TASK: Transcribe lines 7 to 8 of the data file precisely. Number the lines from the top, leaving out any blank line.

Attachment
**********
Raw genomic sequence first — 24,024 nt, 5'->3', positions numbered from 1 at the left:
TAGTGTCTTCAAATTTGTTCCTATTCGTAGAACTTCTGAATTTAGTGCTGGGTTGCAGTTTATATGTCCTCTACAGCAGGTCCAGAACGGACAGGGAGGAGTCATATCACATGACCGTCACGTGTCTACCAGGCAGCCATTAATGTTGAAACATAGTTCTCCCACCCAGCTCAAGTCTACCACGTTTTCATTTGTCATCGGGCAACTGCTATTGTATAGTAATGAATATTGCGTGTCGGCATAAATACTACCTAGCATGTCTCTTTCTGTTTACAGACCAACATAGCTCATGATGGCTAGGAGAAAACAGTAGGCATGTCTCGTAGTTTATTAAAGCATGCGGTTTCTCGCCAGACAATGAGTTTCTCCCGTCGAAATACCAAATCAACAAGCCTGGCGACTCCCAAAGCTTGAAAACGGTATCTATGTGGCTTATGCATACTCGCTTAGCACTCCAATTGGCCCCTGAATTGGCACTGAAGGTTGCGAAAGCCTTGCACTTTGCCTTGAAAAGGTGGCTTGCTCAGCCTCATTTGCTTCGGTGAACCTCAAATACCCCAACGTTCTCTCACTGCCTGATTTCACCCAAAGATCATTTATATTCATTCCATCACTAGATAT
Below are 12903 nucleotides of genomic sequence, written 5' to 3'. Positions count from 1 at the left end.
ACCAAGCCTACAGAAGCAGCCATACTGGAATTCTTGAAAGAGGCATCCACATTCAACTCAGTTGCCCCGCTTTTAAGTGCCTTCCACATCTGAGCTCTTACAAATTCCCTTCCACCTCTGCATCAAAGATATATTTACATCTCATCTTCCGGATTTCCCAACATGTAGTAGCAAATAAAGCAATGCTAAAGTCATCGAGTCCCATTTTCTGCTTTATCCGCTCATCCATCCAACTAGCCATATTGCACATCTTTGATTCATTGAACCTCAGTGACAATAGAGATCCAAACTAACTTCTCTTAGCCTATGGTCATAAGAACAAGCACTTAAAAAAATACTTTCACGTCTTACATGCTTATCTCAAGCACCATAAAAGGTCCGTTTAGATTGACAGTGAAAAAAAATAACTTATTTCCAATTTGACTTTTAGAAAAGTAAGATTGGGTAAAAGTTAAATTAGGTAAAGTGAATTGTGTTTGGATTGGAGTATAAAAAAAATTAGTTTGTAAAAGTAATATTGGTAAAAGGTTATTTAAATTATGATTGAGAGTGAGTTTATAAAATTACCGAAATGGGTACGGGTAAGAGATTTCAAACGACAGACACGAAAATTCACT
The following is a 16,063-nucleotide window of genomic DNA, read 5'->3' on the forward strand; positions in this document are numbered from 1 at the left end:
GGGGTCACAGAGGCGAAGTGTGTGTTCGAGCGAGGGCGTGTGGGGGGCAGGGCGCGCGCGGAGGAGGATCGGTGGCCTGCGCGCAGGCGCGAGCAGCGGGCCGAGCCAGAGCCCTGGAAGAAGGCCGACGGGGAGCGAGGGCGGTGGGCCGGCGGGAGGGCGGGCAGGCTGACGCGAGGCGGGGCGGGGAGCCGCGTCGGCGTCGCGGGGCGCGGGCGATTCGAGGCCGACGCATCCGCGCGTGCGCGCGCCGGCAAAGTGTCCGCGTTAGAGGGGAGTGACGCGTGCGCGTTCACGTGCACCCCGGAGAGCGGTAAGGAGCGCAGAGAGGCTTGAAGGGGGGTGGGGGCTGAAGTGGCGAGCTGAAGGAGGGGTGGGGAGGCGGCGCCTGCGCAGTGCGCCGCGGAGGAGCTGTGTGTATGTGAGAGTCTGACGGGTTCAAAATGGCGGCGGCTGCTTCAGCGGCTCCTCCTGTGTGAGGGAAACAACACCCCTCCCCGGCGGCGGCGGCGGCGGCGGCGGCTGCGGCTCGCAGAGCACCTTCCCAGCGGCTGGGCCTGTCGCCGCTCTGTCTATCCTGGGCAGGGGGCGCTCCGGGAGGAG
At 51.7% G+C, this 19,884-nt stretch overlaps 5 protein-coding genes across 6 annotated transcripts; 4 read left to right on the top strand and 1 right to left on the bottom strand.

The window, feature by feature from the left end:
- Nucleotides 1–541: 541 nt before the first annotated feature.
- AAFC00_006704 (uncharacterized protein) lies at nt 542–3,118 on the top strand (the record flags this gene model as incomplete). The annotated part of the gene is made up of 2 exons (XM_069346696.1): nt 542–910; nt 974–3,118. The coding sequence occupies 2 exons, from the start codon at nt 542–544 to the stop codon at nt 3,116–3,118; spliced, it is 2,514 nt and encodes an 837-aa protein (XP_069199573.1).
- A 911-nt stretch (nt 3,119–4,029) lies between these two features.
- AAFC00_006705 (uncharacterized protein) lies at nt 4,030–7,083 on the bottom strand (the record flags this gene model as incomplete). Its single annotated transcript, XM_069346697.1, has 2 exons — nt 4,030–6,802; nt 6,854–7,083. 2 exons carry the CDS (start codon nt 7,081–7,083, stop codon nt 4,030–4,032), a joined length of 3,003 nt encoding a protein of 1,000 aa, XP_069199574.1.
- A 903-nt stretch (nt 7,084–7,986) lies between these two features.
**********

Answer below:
At 51.7% G+C, this 19,884-nt stretch overlaps 5 protein-coding genes across 6 annotated transcripts; 4 read left to right on the top strand and 1 right to left on the bottom strand.

The window, feature by feature from the left end: